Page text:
A new way to create Saturn's radiation belts

They might arise from a certain type of plasma waves.

Around Saturn, and other planets including the Earth, energetic charged particles are trapped in magnetic fields generated by the planets. Here the particles arrange in doughnut-shaped zones, known as radiation belts, such as the Van Allen belts around the Earth where electrons travel close to the speed of light.

A new computer model based on data collected by the NASA Cassini spacecraft, which orbited Saturn for 13 years, has now allowed deeper insight into this phenomenon to a team of international scientists lead by British Antarctic Survey (BAS), the polar research programme of Great Britain. Yuri Shprits, Head of GFZ section Magnetospheric Physics, was part of the team as well as researchers from the University of Iowa. The discovery overturns the accepted view among space scientists about the mechanisms responsible for accelerating the electrons to such extreme energies in Saturn’s radiation belts. The results are published in the journal Nature Communications.

For a long time, it had been assumed that around Saturn, electrons are accelerated to extremely high energies by a process called radial diffusion, where electrons are repeatedly nudged towards the planet, increasing their energy.

Plasma waves could be the answer

An alternative way of accelerating electrons is their interaction with a certain type of plasma waves as happens around the Earth and Jupiter. A plasma is a gas whose particles are at least partially ionized. Saturn has a plasma layer that rotates with the planet. Around Saturn, plasma waves had been dismissed as ineffective. However, the researchers discovered that in its unique environment, it is another form of plasma wave called the Z-mode wave that is critical.

The team concludes that electron acceleration by Z-mode waves is more rapid at energizing electrons in Saturn’s radiation belts than radial diffusion and both mechanisms will work together to maintain the radiation belts at Saturn.

Lead author Emma Woodfield from BAS says: “This study provides us with a better understanding of how radiation belts work across the Solar system and will help modellers like me forecast space weather more accurately at the Earth, which in turn will protect both astronauts and satellites from radiation hazards.”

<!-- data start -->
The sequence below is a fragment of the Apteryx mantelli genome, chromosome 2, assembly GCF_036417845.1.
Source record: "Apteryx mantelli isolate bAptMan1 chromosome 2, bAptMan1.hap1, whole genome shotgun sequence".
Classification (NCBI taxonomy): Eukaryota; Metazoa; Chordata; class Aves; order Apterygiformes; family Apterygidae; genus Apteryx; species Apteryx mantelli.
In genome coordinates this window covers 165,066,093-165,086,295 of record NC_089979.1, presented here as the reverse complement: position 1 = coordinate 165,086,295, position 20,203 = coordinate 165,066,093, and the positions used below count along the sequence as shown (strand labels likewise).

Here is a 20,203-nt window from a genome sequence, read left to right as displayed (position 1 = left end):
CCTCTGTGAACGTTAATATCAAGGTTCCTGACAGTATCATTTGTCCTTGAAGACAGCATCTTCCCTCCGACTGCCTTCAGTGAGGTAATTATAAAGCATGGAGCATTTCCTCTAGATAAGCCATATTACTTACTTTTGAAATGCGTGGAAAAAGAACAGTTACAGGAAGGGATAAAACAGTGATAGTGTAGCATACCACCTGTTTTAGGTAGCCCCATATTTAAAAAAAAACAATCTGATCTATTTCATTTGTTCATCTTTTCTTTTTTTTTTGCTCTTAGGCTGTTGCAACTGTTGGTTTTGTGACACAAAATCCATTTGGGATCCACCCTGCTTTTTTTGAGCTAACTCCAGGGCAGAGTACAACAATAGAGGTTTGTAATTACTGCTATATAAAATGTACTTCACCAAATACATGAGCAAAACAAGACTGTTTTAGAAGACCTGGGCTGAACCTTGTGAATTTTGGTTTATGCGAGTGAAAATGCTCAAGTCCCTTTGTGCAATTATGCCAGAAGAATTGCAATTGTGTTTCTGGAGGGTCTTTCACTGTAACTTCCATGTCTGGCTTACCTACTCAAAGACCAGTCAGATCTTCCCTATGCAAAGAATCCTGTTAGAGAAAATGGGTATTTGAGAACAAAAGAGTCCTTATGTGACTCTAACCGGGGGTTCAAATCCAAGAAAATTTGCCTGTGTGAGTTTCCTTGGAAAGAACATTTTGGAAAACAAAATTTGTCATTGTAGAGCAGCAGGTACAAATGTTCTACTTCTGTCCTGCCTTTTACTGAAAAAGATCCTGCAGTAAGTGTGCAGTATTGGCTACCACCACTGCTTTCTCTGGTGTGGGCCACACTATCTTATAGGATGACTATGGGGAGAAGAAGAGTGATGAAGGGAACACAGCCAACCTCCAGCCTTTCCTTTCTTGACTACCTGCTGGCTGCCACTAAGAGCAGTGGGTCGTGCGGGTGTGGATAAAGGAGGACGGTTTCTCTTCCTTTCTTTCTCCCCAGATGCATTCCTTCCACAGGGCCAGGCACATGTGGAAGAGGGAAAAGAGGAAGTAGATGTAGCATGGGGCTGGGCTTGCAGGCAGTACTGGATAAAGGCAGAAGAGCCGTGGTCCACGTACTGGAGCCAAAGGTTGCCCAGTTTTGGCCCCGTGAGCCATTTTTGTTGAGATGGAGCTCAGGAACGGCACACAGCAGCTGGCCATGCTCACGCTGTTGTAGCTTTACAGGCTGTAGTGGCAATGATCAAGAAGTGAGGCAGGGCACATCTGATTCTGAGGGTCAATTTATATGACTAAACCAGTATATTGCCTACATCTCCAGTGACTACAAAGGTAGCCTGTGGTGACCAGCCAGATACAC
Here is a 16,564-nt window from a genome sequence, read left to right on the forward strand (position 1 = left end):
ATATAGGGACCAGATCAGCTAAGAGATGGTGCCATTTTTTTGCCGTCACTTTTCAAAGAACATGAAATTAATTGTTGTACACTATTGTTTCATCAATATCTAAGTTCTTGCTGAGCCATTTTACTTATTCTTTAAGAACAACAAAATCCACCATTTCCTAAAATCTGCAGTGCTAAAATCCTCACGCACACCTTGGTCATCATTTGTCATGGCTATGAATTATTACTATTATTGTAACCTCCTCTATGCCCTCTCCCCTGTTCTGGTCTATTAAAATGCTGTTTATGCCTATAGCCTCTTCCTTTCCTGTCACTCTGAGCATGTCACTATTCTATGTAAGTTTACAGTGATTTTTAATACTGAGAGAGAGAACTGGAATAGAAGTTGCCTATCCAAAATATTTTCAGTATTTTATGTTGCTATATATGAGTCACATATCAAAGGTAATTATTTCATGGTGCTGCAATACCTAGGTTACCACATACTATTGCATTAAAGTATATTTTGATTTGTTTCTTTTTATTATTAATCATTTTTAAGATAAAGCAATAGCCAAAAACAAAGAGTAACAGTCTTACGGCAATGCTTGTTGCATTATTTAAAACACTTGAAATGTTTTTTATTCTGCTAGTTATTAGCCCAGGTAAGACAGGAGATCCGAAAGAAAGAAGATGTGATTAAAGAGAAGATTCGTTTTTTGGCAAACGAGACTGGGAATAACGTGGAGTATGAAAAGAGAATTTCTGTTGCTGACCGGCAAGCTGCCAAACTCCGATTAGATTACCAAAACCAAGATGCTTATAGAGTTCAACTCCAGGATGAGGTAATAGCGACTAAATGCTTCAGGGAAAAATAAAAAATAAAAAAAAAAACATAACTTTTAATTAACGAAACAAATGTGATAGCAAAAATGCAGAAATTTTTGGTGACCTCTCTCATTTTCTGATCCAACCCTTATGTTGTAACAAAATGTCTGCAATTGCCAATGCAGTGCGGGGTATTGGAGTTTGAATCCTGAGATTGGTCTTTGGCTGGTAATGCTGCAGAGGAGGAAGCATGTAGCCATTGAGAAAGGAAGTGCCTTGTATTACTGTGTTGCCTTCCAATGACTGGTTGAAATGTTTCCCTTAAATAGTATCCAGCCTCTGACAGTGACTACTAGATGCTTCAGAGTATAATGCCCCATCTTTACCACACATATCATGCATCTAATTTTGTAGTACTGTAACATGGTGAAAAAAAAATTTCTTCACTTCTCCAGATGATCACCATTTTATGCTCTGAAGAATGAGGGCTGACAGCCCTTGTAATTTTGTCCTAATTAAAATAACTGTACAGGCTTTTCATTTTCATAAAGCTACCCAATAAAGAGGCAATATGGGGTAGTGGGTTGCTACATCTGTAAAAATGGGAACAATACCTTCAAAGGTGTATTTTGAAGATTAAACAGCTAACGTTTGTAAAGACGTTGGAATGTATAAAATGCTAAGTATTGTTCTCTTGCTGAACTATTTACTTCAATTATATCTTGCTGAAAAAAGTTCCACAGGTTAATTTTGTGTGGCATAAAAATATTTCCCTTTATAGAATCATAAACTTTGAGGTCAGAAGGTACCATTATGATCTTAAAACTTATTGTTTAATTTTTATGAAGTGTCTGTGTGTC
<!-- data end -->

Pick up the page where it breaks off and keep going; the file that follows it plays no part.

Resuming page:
Yuri Shprits: “I think it’s most critical to understand the extreme radiation environments of the outer planets. These studies provide us with a unique opportunity to evaluate the potential extremes of terrestrial space weather and to understand what space weather conditions may be around exoplanets which are located beyond our Solar system”. (ph)

Original study: Woodfield, E. E., Horne, R. B., Glauert, S. A., Menietti, J. D., Shprits, Y. Y. & Kurth, W. S., 2018. Formation of electron radiation belts at Saturn by Z-mode wave acceleration. Nature Communications. DOI: 10.1038/s41467-018-07549-4

Additional News

Politicians stand aside an ice block and discuss with scientists the ice mass loss in Greenland

20th Anniversary of launch of GRACE with guests from politics, industry and science

Our flowers for International Women's Day

Portrait der GFZ Discovery Fund Fellows

GFZ Discovery Fund Fellows Frank Zwaan and Benjamin Schwarz start their research projects

Statement of the GFZ Executive Board on the war against Ukraine

Looking back from the future: How does Germany become carbon neutral?

Humboldt Fellow Dr Tatiana Savranskaia in the Geomagnetism Section

How to look thousands of kilometers deep into the Earth?

"I would like to see young people getting involved in the search process"

International Day of Women and Girls in Science

From open-pit mining to pumped-hydro power storage

back to top of main content